Making your cash reserve work for your startup

Both offer low fees and high returns, with the latter relying on the principle of achieving the greatest return for the risk taken – or conversely, minimising the risk in a given portfolio targeted to achieve a specific return – by combining asset classes in the portfolio to achieve effective global diversification, thus minimising downturns in any single asset class.

How can this help your startup?

Funds you set aside could be earning money rather than sitting in a bank doing nothing. For the last decade, interest rates in the UAE have languished just above the one per cent mark, with rates only recently beginning to creep up.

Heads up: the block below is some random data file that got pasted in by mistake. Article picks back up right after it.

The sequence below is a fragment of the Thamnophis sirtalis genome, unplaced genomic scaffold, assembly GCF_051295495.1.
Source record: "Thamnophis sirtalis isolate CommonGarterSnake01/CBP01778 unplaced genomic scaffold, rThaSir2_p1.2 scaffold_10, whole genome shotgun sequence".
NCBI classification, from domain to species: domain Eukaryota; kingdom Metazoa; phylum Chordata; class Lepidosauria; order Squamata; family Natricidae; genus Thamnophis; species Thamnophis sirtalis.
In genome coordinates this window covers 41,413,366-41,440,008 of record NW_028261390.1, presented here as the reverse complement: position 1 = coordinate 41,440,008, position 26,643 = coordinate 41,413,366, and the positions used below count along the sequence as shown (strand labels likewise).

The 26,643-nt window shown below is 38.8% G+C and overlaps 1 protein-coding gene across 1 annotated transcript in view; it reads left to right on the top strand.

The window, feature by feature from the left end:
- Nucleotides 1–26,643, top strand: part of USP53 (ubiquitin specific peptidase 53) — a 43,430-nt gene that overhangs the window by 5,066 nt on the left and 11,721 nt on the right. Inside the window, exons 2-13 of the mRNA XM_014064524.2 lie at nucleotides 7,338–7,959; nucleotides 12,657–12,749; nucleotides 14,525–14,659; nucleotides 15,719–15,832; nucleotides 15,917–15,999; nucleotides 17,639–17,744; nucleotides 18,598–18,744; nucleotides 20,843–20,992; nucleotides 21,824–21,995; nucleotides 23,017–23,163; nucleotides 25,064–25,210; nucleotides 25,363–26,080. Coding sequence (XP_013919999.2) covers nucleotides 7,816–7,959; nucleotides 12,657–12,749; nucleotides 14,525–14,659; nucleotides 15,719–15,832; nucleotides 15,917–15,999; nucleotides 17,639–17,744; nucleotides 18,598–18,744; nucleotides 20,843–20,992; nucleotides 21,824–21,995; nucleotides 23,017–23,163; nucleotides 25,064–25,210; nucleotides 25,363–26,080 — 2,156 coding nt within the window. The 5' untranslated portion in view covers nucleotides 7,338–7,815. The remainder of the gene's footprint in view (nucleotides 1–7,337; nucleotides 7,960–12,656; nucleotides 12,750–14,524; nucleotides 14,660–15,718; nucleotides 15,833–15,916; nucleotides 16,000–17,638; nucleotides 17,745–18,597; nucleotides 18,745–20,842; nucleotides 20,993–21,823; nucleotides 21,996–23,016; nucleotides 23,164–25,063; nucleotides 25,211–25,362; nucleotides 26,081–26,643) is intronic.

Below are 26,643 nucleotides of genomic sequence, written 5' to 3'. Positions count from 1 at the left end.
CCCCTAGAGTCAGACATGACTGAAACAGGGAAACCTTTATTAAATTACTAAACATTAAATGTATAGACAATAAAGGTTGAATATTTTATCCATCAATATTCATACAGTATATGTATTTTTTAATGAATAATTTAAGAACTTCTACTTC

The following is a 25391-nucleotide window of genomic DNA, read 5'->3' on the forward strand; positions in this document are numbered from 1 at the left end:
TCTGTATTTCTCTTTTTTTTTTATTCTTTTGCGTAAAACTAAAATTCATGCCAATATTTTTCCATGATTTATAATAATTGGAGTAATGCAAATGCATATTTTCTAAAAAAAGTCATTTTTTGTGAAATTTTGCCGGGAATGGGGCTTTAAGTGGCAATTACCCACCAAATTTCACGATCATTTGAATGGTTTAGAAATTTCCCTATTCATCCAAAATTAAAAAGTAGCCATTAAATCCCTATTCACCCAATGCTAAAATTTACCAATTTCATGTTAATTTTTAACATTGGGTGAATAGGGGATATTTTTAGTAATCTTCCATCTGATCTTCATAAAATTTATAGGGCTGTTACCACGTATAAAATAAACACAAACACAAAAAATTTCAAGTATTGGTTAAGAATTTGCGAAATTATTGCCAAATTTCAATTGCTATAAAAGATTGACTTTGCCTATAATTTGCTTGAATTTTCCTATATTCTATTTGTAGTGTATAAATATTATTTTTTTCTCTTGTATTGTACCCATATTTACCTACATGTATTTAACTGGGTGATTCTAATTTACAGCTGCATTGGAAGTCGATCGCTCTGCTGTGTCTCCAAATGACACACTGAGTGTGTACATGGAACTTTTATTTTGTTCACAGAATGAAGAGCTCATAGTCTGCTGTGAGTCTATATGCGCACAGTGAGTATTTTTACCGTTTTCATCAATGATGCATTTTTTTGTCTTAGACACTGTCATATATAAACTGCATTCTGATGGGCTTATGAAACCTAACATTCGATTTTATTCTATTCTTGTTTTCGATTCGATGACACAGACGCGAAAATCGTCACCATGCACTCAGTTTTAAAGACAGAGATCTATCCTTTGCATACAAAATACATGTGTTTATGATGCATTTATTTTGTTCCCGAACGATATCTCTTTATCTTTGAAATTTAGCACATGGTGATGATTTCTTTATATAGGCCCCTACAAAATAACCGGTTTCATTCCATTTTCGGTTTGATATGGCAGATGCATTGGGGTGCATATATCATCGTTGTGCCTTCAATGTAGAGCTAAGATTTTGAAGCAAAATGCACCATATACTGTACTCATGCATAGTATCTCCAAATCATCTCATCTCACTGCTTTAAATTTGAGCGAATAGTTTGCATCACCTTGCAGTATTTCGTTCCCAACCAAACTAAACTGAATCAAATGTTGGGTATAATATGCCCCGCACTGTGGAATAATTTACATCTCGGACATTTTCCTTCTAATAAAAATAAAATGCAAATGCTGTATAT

But if invested correctly, corporate savings plans could deliver excess returns which can either grow your reserve or go to investing in long-term benefits for employees, thus helping with the UAE’s often problematic retention issues.

4. Consider a corporate credit card:

Although generally not a good idea to take out high-cost debt to fund long-term borrowing, an extra credit facility can be useful in certain circumstances, especially emergencies.

How can this help your startup?

Using credit facilities to invest in equipment or services vital for your startup’s continued success can often make more sense than dipping into your reserves or diverting contributions to the fund.

Why?

Because the debt can be serviced through the extra revenues generated by that investment.

This leaves your reserve intact and earning interest in a corporate savings plan ready for that inevitable rainy day.

5. Build recurring revenue streams: Whether through hard contracts or retainers from clients, recurring revenue is attractive because it’s predictable.

How can this help your startup?

In short, it introduces greater levels of certainty.